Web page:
By Chris Lane
By Jeff Balke
By Aaron Reiss
By Angelica Leicht
By Dianna Wray
By Aaron Reiss
By Camilo Smith
By Craig Malisow
Scott Gaskamp held up his jersey and said his name had been misspelled. The coach told him, "That's all right. You've got a new name."
Miguel Martinez said his jersey was too big. The coach told him, "Stick it in the washing machine on hot."
Mustafa Muharib said he didn't like the number ten. The coach told him that was Roberto Clemente's number. The boy said, "Forget Roberto Clemente I'm Mustafa!"
After the jerseys came the team picture. The boys stood in left field, shortest to tallest, everyone smiling, except for those who tried to look tough.
"All right," said the photographer, "on the count of two grand slam!"
"Grand slam!" they shouted.
After the picture came the All-Star team trophies, blue and gleaming, and the boys ran away happy with them, like looters in the night, as though they had gotten something for free. Chris St. Aubin said the trophies were twice as big as last year. Eddrick Gilmore called back, "We're going to win a bigger one!"
And then there were the games.
Bayland Park is a vast treeless plain, field after field separated by chain-link fences. Ken St. Aubin doesn't know the name of the field his team plays on ("George somebody I can't remember. Somebody who did a lot of work with Sharpstown Little League."). But he mows the field and has mowed it for years. When he noticed weeds on the infield, he told other parents to stay off and he'd show them what a real field looks like. He weeded every night after work for weeks. When he saw saint augustine snaking into the outfield, he got rid of that, too, knowing as he did that a true baseball field is sodded only in Bermuda.
"People come out here expecting everything to be right," said Coach Ken, "but a league is only as good as the people who participate."
George Somebody Field came to look like a big-league field, and Coach Ken has come to expect the best of those who play there. He picks his teams carefully and plays them year-round, and when the Little League season begins, his team usually wins the league championship. The reward is the holy grail of Little League coaches: the chance to coach the All-Star team, the league's very best players.
Rising to the occasion this year, Coach Ken had assembled the very best coaching staff:
Tommy Triche, an electrician who lived down the street. During the regular season, he had worked nights so he'd be free to serve as Coach Ken's assistant coach. "Once you get into sports," he said, "you pretty much got to be committed."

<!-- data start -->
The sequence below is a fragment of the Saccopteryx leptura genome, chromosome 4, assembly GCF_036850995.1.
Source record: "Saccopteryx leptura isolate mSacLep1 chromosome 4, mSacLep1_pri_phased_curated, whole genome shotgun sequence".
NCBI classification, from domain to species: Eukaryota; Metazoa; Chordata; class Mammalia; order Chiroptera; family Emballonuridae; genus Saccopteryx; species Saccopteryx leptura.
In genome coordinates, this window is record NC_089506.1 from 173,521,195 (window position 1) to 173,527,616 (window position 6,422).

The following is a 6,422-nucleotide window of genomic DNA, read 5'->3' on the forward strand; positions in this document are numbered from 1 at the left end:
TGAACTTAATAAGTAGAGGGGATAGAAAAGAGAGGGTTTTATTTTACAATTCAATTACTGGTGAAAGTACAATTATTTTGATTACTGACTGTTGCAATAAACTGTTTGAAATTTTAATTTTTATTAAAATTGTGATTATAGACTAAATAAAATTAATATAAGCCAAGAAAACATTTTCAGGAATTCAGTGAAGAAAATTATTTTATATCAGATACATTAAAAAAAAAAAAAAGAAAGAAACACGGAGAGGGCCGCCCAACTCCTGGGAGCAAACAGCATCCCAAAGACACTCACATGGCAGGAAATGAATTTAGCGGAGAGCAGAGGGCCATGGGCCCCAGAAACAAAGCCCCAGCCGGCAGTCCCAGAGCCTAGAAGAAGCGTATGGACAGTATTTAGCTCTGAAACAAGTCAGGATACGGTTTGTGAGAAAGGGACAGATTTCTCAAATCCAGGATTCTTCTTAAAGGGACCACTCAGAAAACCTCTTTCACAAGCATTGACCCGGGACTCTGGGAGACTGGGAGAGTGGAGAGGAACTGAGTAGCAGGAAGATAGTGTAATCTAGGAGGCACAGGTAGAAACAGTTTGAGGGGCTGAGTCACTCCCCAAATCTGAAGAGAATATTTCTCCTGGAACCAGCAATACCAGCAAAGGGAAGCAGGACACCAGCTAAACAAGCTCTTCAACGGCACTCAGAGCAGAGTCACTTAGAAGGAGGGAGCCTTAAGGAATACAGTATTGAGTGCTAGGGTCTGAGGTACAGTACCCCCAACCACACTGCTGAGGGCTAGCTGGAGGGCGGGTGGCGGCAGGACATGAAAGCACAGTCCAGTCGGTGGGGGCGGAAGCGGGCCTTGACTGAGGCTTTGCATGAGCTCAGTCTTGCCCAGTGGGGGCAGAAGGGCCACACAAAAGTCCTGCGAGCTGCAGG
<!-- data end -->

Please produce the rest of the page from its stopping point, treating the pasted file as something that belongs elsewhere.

Joe Yglesias, the carpet distributor who lived across the street. Joe had played on the same field about 25 years earlier. He was the kind of player who often threw down his bat. "It mattered," he said.
Wayne Pesek, accountant, admired coaching rival and master pitching coach.
Moises Martinez, another coaching rival, whose team had come in second behind Coach Ken's this season. When his cell phone rang, the tune was "Take Me Out to the Ballgame."
They would have two weeks of practice before entering the double-elimination tournament. Though the odds were long, Coach Ken was finding it hard once again to think about work. As a project manager at Texas Instruments, he sat through meetings about computer chips thinking only about baseball. He delegated a lot. He dreamed.
Victory, he thought, was just a matter of hard work.
"I guarantee," said Coach Ken, "if the kids had the same intensity as the coaches, they could go a long way."
He showed up in the old BMW dented from the foul balls of players past. On the first day of practice, he wore a Tshirt that read, "It's not how you start It's how you finish." As a coach, he was all business a thin man who spoke with his mouth closed, intense and concerned. His wife, Elizabeth, a smiling woman who works as a nurse in an elementary school, wanted to know what should be printed on the practice jerseys. "Sharpstown All-Stars," he suggested. "Eat. Drink. Sleep." But he didn't have time to think about it now, because there was so much to do.
Back in the late 1970s, when Greg Swindell was a player and Sharpstown was one of the fastest-growing areas in the state, the All-Stars used to win the district championship with regularity. But the suburbs have moved farther out, and with them, the families. This year's team of 14 All-Stars was chosen from a pool of only 48 regular-season players. Coach Ken had always tried to overcome with hard work. He once held practices twice a day, but that only taught that young arms are tender. In any case, 18 years had gone by since Sharpstown had won the district.
Ken began hitting grounders to the infield, Coach Tom whacked pop flies to the outfield, and Coach Wayne went to see what kind of stuff the pitchers were throwing. Coaches Joe and Moises performed their functions from the sidelines.